Taxes: Common Mistakes Business Owners Should Avoid

Common Tax Mistakes Business Owners Should AvoidEach year tax laws change.  Since most businesses are pass-through entities, profits are passed through to the owner(s) and taxed at individual income tax rates.   It’s why I recommend my clients talk with their accountant before year-end.  It helps them develop options to legally reduce liability and minimize tax payment surprises.

According to Ray Giunta, CPA and partner at Baratz and Associates, here are some common mistakes small businesses want to avoid when it comes to taxes.

Tax Planning in January.  If you wait until the new year to talk to your accountant, you will likely lose the opportunity to make any changes that could potentially reduce your tax liability.   Adjusted gross income thresholds on itemized deductions, exemptions, capital gains and Medicare tax thresholds have all changed this year.  Take the time to talk with your accountant and work up some projections to avoid surprises at tax time.

Poor Record-keeping.  This often represents missed opportunities for deductions.  Some common ones include automobile logs and travel and entertainment substantiation.  Keep receipts and include descriptions, purpose, and people (for entertainment).  Categorize expenses properly in your financial management system.  A bookkeeper or accountant can help with this.

Poor Business Decisions.   Don’t let tax considerations get in the way of sound business decisions. Taking actions that minimize tax liability at the expense of cash flow or long-term growth may put your business in jeopardy.  If you are uncertain, talk to your accountant before you take action.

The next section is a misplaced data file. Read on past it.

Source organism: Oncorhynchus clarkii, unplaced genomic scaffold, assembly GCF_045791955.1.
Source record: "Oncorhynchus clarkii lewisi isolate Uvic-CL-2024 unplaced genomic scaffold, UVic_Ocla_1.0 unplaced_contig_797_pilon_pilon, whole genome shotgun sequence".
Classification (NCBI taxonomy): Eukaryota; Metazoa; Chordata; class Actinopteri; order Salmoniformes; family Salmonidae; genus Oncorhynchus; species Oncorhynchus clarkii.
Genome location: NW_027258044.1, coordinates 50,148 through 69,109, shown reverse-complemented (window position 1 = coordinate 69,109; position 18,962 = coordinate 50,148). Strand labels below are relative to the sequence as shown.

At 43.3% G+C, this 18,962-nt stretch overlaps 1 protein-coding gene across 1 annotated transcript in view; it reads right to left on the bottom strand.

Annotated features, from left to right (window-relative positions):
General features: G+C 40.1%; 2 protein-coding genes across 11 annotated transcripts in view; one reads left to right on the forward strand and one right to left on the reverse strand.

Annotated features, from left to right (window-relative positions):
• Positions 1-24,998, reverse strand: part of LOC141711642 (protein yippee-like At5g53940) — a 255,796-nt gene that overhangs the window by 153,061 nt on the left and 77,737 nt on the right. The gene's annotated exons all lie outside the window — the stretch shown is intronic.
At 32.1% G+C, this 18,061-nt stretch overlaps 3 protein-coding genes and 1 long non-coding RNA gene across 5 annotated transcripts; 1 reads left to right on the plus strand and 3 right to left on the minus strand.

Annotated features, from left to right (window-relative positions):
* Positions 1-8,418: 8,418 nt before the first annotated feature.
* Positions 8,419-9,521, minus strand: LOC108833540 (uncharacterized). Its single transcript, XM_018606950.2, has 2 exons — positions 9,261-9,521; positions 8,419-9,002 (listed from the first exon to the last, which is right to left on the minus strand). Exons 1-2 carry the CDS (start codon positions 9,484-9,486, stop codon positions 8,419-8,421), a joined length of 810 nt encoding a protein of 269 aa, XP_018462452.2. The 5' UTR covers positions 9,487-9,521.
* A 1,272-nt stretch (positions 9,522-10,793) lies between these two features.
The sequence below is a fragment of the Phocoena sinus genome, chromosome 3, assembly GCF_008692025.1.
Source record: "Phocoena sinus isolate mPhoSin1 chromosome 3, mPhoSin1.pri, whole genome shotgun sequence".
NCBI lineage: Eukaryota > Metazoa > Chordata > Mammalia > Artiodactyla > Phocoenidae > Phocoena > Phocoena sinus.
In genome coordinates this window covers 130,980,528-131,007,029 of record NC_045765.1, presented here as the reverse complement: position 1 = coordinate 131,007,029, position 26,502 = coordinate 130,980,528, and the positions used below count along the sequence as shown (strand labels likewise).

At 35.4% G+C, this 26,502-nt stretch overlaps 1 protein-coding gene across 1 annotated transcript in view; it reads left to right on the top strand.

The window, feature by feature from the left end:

Ignoring Miscellaneous Tax Obligations.  Federal and state income taxes are obvious, but make sure you know and understand the requirements relating to local taxes, business use taxes, state nexus taxes, sales taxes and personal property taxes.  They all impact your business and personal wealth.

Choosing an Accountant

Selecting a trusted advisor (accountant) for your business is important.  They not only have access to your financial information but can help guide you in making sound business and personal financial decisions.  Reputation, price, services offered, responsiveness and responsibility are all factors to consider.  Here’s a list of questions I find helpful when referring business owners to an accountant or CPA:

  • Do they have experience and knowledge working with others in your industry?
  • Do they have capabilities beyond simple tax preparation such as estate, gift and trust expertise?
  • What is their reputation in the business community – are they a trusted advisor for others you know?
  • Do they have credibility with banking and bonding institutions?  This is helpful when you need business financing and/or personal loans.
  • Do they have the capabilities to service growing businesses? As your business grows and expands, it becomes more complex – so you want an accountant who is ready and able to guide you.
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